Houston Mayor Annise Parker’s signature ‘Equal Rights Ordinance’ (HERO)—which she has been tirelessly fighting for over the last 18 months—failed spectacularly last week, with 61% of Houstonians voting against it. But what killed the ordinance that seemed to be on a nonstop path to victory?

Of the defeat Parker offered more of her usual platitude-filled rhetoric, stating, “I fear that this will have stained Houston’s reputation as a tolerant, welcoming, global city.” This is the same mayor who has consistently rejected citizen-led petitions, subpoenaed pastors with whom she disagreed, and sent a tweet calling opponents “transphobes” in a myopic, heavy handed crusade towards a vague notion of social justice.

The mayor and other proponents voiced outrage that their rights were being subjected to a vote, but only once voters made their voices heard by shutting it down. When city council originally passed the proposition (11-6) months ago they were silent—even celebratory.

In a fit of hypocrisy, she also bemoaned the dubious “direct economic backlash” that her fabricated crisis would cause if her opponents won, while deafeningly silent about the direct economic backlash the City of Houston is facing as a direct result of the financial hole she helped plummet the city into.

Leading up to the HERO vote, the controversial ordinance garnered support from the liberal New York Times editorial board, President Obama, Hillary Clinton, and other grow-government elites trying to tie their endorsement to the platitude-heavy, feel-good-measure.

The HERO campaign, ‘Houston Unites’, raised more funds, spent more money, and had more staff than the opposition— but was largely run by outsiders. The opposition campaign, Campaign for Houston, clearly had a message that resonated with voters, was run by Houstonians, and had a solid coalition of members of the religious, minority, and political communities.

Pollsters and Houston politicos say that the proponent’s lack of outreach to minority communities is what sealed the ordinance’s fate. Districts B and D—both heavily minority and liberal-voting areas—rejected the ordinance overwhelmingly.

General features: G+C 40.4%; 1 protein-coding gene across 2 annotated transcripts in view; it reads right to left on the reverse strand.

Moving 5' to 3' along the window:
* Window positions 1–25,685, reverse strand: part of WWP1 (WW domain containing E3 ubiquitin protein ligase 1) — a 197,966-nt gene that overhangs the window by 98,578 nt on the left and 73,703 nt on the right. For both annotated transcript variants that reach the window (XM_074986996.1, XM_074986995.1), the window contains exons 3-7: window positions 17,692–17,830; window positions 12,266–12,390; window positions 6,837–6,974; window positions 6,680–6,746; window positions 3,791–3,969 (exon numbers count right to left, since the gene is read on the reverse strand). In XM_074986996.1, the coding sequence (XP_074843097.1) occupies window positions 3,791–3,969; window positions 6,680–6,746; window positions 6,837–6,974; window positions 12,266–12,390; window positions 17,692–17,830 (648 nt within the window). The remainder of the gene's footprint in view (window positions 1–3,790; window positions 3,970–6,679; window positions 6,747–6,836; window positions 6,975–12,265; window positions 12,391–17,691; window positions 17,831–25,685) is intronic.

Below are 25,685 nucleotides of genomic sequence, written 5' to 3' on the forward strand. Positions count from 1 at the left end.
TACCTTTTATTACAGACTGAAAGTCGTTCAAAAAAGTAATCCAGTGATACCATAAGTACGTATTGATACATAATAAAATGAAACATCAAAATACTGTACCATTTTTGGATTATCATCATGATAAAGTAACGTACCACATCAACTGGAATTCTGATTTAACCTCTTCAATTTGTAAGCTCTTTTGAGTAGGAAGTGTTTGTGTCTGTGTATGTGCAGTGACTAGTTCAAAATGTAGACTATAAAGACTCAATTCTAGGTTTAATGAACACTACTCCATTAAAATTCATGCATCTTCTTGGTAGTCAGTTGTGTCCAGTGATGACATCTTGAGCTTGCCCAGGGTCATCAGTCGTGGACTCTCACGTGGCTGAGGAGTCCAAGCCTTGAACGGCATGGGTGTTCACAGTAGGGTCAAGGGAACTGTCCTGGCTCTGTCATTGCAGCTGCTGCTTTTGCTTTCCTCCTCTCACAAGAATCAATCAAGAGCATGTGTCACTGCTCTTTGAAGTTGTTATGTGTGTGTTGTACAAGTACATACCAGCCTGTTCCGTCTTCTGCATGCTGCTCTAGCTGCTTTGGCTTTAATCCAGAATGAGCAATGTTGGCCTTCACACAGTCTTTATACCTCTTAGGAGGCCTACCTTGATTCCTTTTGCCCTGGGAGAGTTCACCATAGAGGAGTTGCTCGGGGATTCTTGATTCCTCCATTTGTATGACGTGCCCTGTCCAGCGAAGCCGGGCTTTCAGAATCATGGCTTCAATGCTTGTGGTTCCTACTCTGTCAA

Supporters of the failed ordinance are discussing creating a voluntary network of businesses that will choose to enforce the ordinance’s protections. Some restaurants across the city have drawn attention after highlighting their restroom options such as “Either and Or” instead of “Men and Women.”

The key difference between this and Parker’s approach is the word voluntary—these businesses are private entities choosing what they want to do in their place of business—not a rogue government increasingly interfering in its residents’ businesses through heavy-handed regulations, fines and intimidation.

Now, only a week after its defeat, Parker and some council members begrudgingly mention that there will be another push for the provisions in the ordinance, and supporters are even threatening to boycott the Super Bowl, which has since stated there are no plans on moving the 2017 game based on HERO failing.

The equal rights ordinance battle may have been won by Parker’s opposition, but Houstonians must stay vigilant not only at the polls, but also in council chambers if they value the rights that are constantly under attack by a renegade, politically intoxicated zealot-mob inside city hall.

Charles Blain

Charles Blain is the president of Urban Reform and Urban Reform Institute. A native of New Jersey, he is based in Houston and writes on municipal finance and other urban issues.

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